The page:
Rabbi Moshe Bassola, visited Nazareth and wrote: ‘We came from Kfar Kana, arriving the next day in Nazareth, where the Jesus of the Christians lived. The citizens told me that there existed a hot bathhouse where the mother of Jesus immersed herself.’ In other words, they were not talking about a ‘mikveh’, a purifying bath (which was never hot), but probably about a structure like the one now excavated. Roman baths included a ‘caldarium’, the hot bath. And this rabbi was educated enough to appreciate the difference. Known as Moses ben Mordecai Bassola, he lived from 1480 to 1560 in the Italian city of Ancona and was one of the most influential Jewish scholars of his time.
A persistent local tradition, and the first archaeological traces: it all suggests a fascinating addition to our picture of Nazareth at the time of Jesus. Obviously, it is too early to publish final results—this may take another year or two—but it is an opportune moment to ask ourselves what we could have and should have known about Nazareth, anyway. For admittedly, some of the surprise, and some of the first rejections of the find, were based on the widespread assumption that Jesus’ Nazareth was an impoverished settlement of perhaps 150 to 200 people, where farmers and carpenters scraped a living. Archaeological evidence from previous excavations had suggested that there were extensive olive groves and vineyards, well-built, lived-in caves, and simple but solidly built stone houses. The Via Maris, in those days the most important trade route linking Syria with Egypt, passed nearby, and thus the people from Nazareth were in frequent contact with international merchants, both selling and buying goods. Joseph was a tektōn, the Greek word for a builder which we still recognize in the English word ‘architect’, the ‘arch-builder’. Wood was scarce in those parts of Galilee, and so our traditional translation ‘carpenter’ is misleading. He would have built houses—or indeed caves—rather than furniture. Was there enough to do in Nazareth for people like him and his adopted son Jesus (himself called a tektōn in Mark 6:3), once the baths had been built? A number of scholars have suggested a striking answer: Joseph and Jesus probably worked at the magnificent building site of Sepphoris, earning a sizeable income.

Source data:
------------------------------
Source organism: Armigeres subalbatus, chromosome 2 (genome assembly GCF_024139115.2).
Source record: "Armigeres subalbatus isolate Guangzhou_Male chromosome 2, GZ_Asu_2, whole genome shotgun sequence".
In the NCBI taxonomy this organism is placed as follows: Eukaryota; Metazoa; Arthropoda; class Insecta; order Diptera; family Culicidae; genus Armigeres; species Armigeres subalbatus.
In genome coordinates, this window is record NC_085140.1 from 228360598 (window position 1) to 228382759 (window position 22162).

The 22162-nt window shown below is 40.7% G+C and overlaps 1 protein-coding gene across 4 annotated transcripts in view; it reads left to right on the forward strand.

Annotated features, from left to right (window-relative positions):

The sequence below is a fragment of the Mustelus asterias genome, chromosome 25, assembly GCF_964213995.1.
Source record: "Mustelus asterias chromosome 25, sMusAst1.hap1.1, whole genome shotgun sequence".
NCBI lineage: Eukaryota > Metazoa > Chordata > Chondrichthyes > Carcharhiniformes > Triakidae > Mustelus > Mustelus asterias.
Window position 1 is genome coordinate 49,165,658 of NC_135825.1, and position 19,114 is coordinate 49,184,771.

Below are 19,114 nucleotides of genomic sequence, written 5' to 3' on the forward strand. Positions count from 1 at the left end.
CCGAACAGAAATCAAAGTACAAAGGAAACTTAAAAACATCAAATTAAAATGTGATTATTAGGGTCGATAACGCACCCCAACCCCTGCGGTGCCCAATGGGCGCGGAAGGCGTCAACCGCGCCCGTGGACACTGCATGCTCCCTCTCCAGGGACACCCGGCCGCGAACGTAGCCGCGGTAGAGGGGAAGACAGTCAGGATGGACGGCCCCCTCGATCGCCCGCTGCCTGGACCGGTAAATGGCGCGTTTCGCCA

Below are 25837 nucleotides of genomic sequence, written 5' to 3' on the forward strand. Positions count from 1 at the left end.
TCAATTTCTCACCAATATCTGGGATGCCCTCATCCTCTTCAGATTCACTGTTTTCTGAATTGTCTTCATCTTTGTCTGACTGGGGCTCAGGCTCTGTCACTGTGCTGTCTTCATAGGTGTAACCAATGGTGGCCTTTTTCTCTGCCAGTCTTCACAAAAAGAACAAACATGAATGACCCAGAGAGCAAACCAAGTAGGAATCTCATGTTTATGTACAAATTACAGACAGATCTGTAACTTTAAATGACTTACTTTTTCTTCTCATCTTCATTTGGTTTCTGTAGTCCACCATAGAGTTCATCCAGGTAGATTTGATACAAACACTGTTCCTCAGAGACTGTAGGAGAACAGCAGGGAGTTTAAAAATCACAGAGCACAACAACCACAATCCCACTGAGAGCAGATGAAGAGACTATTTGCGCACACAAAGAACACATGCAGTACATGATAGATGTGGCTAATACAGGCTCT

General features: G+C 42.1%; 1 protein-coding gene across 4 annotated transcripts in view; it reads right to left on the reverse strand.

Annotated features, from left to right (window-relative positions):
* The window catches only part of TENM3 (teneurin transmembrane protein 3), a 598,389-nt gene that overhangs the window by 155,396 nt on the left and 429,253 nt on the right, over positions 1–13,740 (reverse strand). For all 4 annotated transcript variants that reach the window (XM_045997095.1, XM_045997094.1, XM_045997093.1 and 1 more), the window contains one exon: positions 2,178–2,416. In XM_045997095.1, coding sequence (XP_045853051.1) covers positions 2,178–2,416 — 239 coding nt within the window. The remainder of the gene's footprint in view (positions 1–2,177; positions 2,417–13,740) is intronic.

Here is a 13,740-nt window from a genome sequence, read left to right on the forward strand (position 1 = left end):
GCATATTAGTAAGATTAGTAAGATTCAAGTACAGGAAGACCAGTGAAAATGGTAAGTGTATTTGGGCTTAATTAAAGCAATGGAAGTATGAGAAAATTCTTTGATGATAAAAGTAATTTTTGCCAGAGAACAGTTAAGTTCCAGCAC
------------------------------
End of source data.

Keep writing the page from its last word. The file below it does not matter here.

Thiede, C. P. (2004). The cosmopolitan world of Jesus: new findings from archaeology (pp. 14–15). London: SPCK.

Meanwhile, Jesus kept on growing wiser and more mature, and in favor with God and his fellow man.

International Standard Version. (2011). (Lk 2:52). Yorba Linda, CA: ISV Foundation.